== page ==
The League of Women Voters was formed by Carrie Chapman Catt in 1920 before the 19th amendment had been passed, allowing all women the right to vote. Multiple local leagues were established in counties and cities around the United States. In 1948, a League of Women Voters was created in Continue Reading
Developer Robert E. Simon bought land in the western area of Fairfax County with his development company Palindrome, Inc. in March 1961. He began planning for a new community that brought together the best aspects of rural and urban life. The town he created was Reston, and it was one of the Continue Reading
Special Collections & Archives is happy to announce a new exhibition in Fenwick Library’s lobby: Celebrating 95 Years of the League of Women Voters. Also coinciding with Women’s History month, this exhibition features items from the League of Women Voters of the Fairfax Area collection. The collection includes bulletins, pamphlets, meeting minutes, correspondence, photographs, and ephemera. More information about the collection is accessible via the finding aid.
The League of Women Voters was founded in 1920 by Carrie Chapman Catt, a leader in the women’s suffragist movement. Maude Wood Park, another devoted suffragist, became the League’s first president. The League of Women Voters is a nonpartisan organization, which encourages citizens to participate actively in government by supporting the party of their choice. It does not support individual candidates, but it does take a position on issues of a local, state, and national scale selected by the membership. The League of Women Voters has taken a particular interest in equal opportunity for women in government, child labor laws, fair housing, and affordable health care.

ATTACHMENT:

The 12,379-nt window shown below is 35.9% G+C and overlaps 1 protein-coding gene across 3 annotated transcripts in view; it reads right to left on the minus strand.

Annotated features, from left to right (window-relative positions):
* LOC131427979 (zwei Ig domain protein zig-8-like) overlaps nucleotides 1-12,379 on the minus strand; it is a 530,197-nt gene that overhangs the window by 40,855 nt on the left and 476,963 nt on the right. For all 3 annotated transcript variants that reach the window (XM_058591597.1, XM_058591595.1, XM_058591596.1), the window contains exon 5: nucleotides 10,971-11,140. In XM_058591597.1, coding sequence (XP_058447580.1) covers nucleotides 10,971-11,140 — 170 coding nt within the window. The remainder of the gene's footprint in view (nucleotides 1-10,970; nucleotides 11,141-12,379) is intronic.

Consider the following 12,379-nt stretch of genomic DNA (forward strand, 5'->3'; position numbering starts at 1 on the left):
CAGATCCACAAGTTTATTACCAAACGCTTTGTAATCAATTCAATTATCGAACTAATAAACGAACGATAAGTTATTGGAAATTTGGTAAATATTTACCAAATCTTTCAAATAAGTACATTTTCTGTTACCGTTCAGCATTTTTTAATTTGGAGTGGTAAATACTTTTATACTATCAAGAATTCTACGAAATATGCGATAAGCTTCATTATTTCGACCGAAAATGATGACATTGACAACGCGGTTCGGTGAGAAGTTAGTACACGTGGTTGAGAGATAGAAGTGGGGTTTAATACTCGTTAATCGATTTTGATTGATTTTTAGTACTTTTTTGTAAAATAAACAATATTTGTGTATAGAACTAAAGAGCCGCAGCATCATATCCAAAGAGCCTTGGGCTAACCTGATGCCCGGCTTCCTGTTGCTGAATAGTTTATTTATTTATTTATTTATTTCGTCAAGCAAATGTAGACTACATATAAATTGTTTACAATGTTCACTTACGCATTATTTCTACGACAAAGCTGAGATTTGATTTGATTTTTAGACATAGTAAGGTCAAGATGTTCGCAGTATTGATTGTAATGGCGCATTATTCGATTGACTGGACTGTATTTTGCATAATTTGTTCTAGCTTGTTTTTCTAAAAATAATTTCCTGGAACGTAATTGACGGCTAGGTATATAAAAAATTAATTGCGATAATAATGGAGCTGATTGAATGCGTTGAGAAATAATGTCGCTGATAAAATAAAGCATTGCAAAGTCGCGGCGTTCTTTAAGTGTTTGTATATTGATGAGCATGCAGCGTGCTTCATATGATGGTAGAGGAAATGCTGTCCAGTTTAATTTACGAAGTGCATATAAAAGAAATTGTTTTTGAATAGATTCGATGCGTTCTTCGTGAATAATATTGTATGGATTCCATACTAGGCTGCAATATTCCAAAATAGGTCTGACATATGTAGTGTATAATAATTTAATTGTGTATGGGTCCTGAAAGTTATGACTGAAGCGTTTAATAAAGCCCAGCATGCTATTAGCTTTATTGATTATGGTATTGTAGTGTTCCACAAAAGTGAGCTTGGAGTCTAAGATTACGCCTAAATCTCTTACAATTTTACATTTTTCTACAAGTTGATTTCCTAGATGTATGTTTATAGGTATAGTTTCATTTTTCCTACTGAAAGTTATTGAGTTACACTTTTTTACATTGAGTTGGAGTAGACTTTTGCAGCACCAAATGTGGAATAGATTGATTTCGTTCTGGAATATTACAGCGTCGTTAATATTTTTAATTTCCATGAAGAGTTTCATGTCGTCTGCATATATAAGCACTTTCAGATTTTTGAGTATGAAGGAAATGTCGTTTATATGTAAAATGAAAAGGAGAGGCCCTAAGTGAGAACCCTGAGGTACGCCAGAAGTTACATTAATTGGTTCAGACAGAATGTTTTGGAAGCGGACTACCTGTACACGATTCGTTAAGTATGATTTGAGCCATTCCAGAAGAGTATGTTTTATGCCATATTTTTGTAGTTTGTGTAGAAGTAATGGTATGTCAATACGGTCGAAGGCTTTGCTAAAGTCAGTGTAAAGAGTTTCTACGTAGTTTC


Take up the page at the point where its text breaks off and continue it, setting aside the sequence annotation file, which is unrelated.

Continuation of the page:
In Virginia, the League of Women Voters began as the Equal Suffrage League, which worked diligently for the ratification of the nineteenth amendment. The Equal Suffrage League joined the national League of Women Voters, creating a state league. The first local League in Virginia was established in Richmond, followed by chapters in Alexandria and Arlington.
The Fairfax County League was granted full League status in 1948. To indicate that the members belong to more than one governmental jurisdiction, in 1964 the Fairfax County League became the League of Women Voters of the Fairfax Area.
Please visit Fenwick Library to view the exhibit through the month of March.
George Mason University’s Fairfax Campus turns fifty years old this Sunday. On September 14, 1964 George Mason College of the University of Virginia opened its doors to 356 freshman and sophomores. The faculty, which numbered fifteen, comprised seven full-time and eight part-time professors.
The four original buildings were named North (now known as Finley), South (now known as Krug), East, and West. A fifth building, the Lecture Hall, was scratched from the original build-out because of budget issues and later added in 1968. The weather on opening day was sunny and seventy-five degrees. The students and faculty were treated to air conditioning, a luxury they did not have at the Bailey’s Crossroads campus. Actually, George Mason College at Fairfax was the first educational institution in the Commonwealth to be built with central air conditioning.
During the early to mid-1960s students at George Mason College, following a University of Virginia tradition, dressed up for classes to show respect for their professors. Men were expected to wear jacket and tie, while the women wore dresses or blouses (often with sweaters), skirts, and hose. The still image below, taken from a 1964 film of the Fairfax Campus, shows how the typical student dressed for attending Mason in 1964.
Reston, Virginia celebrated its fiftieth anniversary in April 2014, and SC&A has created a new digital exhibition on Reston’s history. Named Reston@50, the Omeka-based exhibition contains eight themed exhibits and more than one hundred exhibit items from the University Libraries’ collections pertaining to Reston. The exhibition is part of a Continue Reading